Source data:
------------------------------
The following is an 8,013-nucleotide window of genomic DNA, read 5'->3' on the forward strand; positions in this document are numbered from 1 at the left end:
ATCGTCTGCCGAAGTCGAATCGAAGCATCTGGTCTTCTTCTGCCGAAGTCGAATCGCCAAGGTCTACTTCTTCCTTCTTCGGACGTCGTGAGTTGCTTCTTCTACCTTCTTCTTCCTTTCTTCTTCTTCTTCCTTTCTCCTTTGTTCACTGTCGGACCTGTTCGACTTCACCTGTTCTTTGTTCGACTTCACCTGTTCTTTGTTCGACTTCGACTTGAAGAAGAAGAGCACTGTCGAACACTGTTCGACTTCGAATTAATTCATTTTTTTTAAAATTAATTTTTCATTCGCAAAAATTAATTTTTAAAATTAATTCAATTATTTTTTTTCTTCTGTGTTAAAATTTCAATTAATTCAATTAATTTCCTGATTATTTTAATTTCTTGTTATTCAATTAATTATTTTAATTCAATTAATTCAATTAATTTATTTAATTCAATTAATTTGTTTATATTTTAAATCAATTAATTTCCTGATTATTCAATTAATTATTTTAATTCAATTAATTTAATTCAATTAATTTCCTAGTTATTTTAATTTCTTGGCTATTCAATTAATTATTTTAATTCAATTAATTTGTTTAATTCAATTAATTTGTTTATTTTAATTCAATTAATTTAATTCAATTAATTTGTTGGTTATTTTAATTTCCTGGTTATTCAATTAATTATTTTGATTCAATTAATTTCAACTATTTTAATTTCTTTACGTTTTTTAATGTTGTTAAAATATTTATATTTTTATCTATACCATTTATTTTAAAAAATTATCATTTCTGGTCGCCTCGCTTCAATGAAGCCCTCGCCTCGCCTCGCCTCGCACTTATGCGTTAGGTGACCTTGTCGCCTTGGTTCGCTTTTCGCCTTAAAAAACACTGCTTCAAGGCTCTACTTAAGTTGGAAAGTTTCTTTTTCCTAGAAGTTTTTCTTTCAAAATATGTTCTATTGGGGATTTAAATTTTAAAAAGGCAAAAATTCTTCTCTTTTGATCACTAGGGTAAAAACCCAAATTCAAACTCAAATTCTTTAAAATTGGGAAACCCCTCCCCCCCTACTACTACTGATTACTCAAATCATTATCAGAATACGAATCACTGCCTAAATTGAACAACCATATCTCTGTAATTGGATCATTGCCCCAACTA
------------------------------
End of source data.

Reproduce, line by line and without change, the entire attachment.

The following is an 8,013-nucleotide window of genomic DNA, read 5'->3' on the forward strand; positions in this document are numbered from 1 at the left end:
ATCGTCTGCCGAAGTCGAATCGAAGCATCTGGTCTTCTTCTGCCGAAGTCGAATCGCCAAGGTCTACTTCTTCCTTCTTCGGACGTCGTGAGTTGCTTCTTCTACCTTCTTCTTCCTTTCTTCTTCTTCTTCCTTTCTCCTTTGTTCACTGTCGGACCTGTTCGACTTCACCTGTTCTTTGTTCGACTTCACCTGTTCTTTGTTCGACTTCGACTTGAAGAAGAAGAGCACTGTCGAACACTGTTCGACTTCGAATTAATTCATTTTTTTTAAAATTAATTTTTCATTCGCAAAAATTAATTTTTAAAATTAATTCAATTATTTTTTTTCTTCTGTGTTAAAATTTCAATTAATTCAATTAATTTCCTGATTATTTTAATTTCTTGTTATTCAATTAATTATTTTAATTCAATTAATTCAATTAATTTATTTAATTCAATTAATTTGTTTATATTTTAAATCAATTAATTTCCTGATTATTCAATTAATTATTTTAATTCAATTAATTTAATTCAATTAATTTCCTAGTTATTTTAATTTCTTGGCTATTCAATTAATTATTTTAATTCAATTAATTTGTTTAATTCAATTAATTTGTTTATTTTAATTCAATTAATTTAATTCAATTAATTTGTTGGTTATTTTAATTTCCTGGTTATTCAATTAATTATTTTGATTCAATTAATTTCAACTATTTTAATTTCTTTACGTTTTTTAATGTTGTTAAAATATTTATATTTTTATCTATACCATTTATTTTAAAAAATTATCATTTCTGGTCGCCTCGCTTCAATGAAGCCCTCGCCTCGCCTCGCCTCGCACTTATGCGTTAGGTGACCTTGTCGCCTTGGTTCGCTTTTCGCCTTAAAAAACACTGCTTCAAGGCTCTACTTAAGTTGGAAAGTTTCTTTTTCCTAGAAGTTTTTCTTTCAAAATATGTTCTATTGGGGATTTAAATTTTAAAAAGGCAAAAATTCTTCTCTTTTGATCACTAGGGTAAAAACCCAAATTCAAACTCAAATTCTTTAAAATTGGGAAACCCCTCCCCCCCTACTACTACTGATTACTCAAATCATTATCAGAATACGAATCACTGCCTAAATTGAACAACCATATCTCTGTAATTGGATCATTGCCCCAACTA